However, in an interview with The Guardian, a Senior Advocate of Nigeria (SAN), Mallam Yusuf Ali, advised governors of states that have enacted the anti-open grazing law to be “scientific” in its implementation, adding that the politicisation of the issue was not good for the country.

Ali said: “Sometimes, we look at the symptoms and not the causes. My problem is all these furore, hews and cries; we have been living with ourselves for long on this thing. I think what we should look at is why suddenly, the problem of cattle herding has taken this dangerous dimension that now leads to banditry and kidnapping.

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“We will not rather look at that; where did we get to this point and how did we start addressing it in a holistic manner? The average herder you see on most of the roads don’t understand this quarrel. You see those young boys, at what level did they start carrying AK-47? That’s the point we should look at! But we seem not to be addressing that.

“Even when you say you are creating ranches, when you go to places like the U.S. and UK, what they call ranches is exceedingly capital intensive. It means you confine the animals in one place, which means you must be able to graze enough grass and given the landmass that will sustain them come rain and shine. It’s not as simple as that. And then, what do you mean by creating grazing routes?”

The senior lawyer continued: “For the average Bororo person who believes the whole of the forest is their passable places, and with Nigeria having no borders, we don’t know herders who are from Nigeria or Niger, even those ones as far as Senegal who come through River Niger and Benue. It’s enough now to start commissioning people who are knowledgeable because we shouldn’t just look at now, we should look at the future.

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“Today, we are battling with herders; tomorrow, we may start battling with fishermen. For instance, part of the problem that has exacerbated banditry is the drying up of Lake Chad. Lake Chad has lost almost 90 per cent of its waters. What do we do to address that? What do we do to ensure that there is a level of control at creating proper borders? And one of the easiest ways is these National Identity Cards. At least, let’s know those who are Nigerians so that we can also know those who are not Nigerians. But as it is now, everything is in flux.”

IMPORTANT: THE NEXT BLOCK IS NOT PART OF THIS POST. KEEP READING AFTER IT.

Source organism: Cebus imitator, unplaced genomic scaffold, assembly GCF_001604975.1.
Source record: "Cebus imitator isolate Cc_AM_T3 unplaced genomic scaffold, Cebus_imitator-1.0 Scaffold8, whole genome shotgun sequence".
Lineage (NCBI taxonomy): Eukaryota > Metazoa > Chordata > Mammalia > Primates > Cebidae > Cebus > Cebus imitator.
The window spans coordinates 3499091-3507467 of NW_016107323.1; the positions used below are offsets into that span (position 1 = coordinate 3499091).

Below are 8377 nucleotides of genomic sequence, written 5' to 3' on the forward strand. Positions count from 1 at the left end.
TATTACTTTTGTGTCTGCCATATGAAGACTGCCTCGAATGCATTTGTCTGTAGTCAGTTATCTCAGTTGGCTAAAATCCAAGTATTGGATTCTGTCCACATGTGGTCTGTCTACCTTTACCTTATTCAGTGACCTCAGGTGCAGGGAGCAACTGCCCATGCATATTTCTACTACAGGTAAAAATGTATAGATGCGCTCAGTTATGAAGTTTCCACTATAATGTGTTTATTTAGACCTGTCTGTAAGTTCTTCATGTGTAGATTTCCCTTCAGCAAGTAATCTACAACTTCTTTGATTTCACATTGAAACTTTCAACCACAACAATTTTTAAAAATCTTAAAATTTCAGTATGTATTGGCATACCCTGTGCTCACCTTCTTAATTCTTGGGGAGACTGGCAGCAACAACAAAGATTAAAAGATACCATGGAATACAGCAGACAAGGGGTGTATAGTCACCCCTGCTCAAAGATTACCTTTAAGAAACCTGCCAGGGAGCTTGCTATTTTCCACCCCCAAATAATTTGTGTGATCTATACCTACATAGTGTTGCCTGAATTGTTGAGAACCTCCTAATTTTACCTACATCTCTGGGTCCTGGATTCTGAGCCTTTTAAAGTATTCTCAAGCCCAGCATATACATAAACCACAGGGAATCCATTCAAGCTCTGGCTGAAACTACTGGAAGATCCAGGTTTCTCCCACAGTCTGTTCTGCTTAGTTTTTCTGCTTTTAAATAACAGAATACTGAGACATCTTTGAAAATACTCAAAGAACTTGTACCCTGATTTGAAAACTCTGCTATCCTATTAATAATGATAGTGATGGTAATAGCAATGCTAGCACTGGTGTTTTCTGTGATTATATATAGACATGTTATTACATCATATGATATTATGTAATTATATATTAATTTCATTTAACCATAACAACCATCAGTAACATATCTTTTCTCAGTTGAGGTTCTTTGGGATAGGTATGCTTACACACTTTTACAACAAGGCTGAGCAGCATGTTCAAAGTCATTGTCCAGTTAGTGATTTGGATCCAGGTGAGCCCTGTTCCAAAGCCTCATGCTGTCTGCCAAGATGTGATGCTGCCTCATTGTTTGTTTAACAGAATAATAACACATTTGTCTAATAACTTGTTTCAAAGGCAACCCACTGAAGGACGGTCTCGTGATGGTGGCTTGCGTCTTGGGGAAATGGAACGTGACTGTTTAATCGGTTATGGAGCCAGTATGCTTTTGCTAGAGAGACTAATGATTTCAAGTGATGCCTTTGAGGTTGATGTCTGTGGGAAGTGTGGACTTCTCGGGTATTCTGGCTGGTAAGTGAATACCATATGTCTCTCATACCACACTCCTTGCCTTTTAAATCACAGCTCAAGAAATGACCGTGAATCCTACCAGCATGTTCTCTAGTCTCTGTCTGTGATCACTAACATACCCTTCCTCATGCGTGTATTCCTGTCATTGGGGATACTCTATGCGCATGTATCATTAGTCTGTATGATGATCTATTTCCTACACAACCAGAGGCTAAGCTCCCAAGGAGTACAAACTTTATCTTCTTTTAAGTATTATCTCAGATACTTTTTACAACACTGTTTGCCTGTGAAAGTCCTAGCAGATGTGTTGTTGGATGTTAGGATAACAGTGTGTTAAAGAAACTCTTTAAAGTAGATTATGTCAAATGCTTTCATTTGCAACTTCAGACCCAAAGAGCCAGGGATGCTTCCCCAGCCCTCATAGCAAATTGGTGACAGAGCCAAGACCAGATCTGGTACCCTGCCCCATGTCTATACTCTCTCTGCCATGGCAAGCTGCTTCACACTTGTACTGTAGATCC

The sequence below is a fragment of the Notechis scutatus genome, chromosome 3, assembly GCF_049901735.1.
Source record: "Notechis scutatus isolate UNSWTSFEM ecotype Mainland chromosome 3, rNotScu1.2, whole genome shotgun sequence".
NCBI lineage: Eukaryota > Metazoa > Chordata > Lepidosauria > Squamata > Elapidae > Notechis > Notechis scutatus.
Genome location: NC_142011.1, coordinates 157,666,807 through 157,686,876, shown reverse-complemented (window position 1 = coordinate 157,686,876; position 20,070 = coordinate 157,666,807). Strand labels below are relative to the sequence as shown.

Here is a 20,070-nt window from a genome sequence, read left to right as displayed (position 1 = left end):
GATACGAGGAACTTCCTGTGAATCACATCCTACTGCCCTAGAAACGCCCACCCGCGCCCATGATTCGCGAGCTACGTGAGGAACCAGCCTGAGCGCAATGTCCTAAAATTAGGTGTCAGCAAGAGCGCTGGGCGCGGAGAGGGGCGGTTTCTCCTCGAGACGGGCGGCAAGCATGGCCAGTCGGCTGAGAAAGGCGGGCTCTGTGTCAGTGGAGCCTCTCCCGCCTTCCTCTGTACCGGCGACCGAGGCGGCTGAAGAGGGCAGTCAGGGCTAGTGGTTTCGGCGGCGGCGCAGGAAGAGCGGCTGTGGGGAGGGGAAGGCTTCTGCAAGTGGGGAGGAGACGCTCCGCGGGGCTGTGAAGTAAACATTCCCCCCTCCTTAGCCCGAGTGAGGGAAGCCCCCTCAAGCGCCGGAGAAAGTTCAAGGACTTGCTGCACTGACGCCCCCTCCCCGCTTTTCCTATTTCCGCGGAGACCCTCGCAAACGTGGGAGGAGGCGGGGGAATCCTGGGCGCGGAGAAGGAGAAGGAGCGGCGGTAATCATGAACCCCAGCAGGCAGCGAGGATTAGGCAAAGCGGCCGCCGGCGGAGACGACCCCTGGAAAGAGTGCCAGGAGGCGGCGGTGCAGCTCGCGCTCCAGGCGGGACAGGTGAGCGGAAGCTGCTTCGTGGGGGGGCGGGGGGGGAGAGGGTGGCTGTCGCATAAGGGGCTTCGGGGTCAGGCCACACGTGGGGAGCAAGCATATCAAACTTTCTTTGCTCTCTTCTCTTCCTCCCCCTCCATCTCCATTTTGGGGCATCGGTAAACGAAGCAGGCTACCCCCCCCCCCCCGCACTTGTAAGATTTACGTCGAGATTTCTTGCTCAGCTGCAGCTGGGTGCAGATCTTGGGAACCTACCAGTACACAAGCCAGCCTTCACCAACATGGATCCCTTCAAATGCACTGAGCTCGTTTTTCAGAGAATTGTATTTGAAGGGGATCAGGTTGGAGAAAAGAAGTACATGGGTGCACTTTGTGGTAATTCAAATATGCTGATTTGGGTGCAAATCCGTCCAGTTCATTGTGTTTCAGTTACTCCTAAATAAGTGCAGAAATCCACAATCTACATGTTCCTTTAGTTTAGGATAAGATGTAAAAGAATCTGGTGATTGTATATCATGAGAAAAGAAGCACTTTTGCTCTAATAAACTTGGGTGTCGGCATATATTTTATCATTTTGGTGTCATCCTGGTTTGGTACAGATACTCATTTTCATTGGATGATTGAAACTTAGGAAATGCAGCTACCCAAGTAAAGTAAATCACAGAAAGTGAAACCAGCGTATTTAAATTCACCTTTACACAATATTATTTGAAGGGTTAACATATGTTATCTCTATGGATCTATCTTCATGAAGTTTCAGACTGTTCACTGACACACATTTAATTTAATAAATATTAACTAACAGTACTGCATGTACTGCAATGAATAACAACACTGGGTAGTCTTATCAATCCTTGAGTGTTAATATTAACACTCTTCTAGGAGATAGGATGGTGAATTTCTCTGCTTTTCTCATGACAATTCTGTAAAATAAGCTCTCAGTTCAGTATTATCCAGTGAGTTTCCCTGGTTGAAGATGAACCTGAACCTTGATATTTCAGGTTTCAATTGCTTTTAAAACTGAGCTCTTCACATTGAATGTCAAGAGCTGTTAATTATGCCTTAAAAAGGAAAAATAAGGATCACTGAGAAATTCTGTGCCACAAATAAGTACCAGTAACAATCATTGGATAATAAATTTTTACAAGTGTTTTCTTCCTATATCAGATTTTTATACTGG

When asked about the enforceability of the anti-open grazing law, he added: “I have not said it will not work, but let’s wait. How do we even police these guys? If for example there are some people who are herding cows somewhere in Ife South or Oke-Ila that are the most extreme local councils in Osun State, how do you even know that they are inside the forest except farmers see them? I think we should be a little scientific about the way we attack the matter; I don’t like us turning all issues into political issues. Serious national issues, we just turn it to North and South; turning serious matters to tribal matters. That was why Yoruba people lost the June 12, 1993 struggle because it just became a Yoruba problem whereas it started out as a national problem. When you start to ethnicise and tribalise issues, you are on your own.”

Nevertheless, the Director-General of the Development Agenda for Western Nigeria (DAWN) Commission, Mr. Seye Oyeleye, has urged the southern governors to implement the anti-open grazing law to the letter to avoid being perceived by their people as mere toothless bulldogs.

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Oyeleye urged other governors in the region to emulate Ondo State where Governor Akeredolu has been using the new security outfit of the state, Amotekun, to implement the law.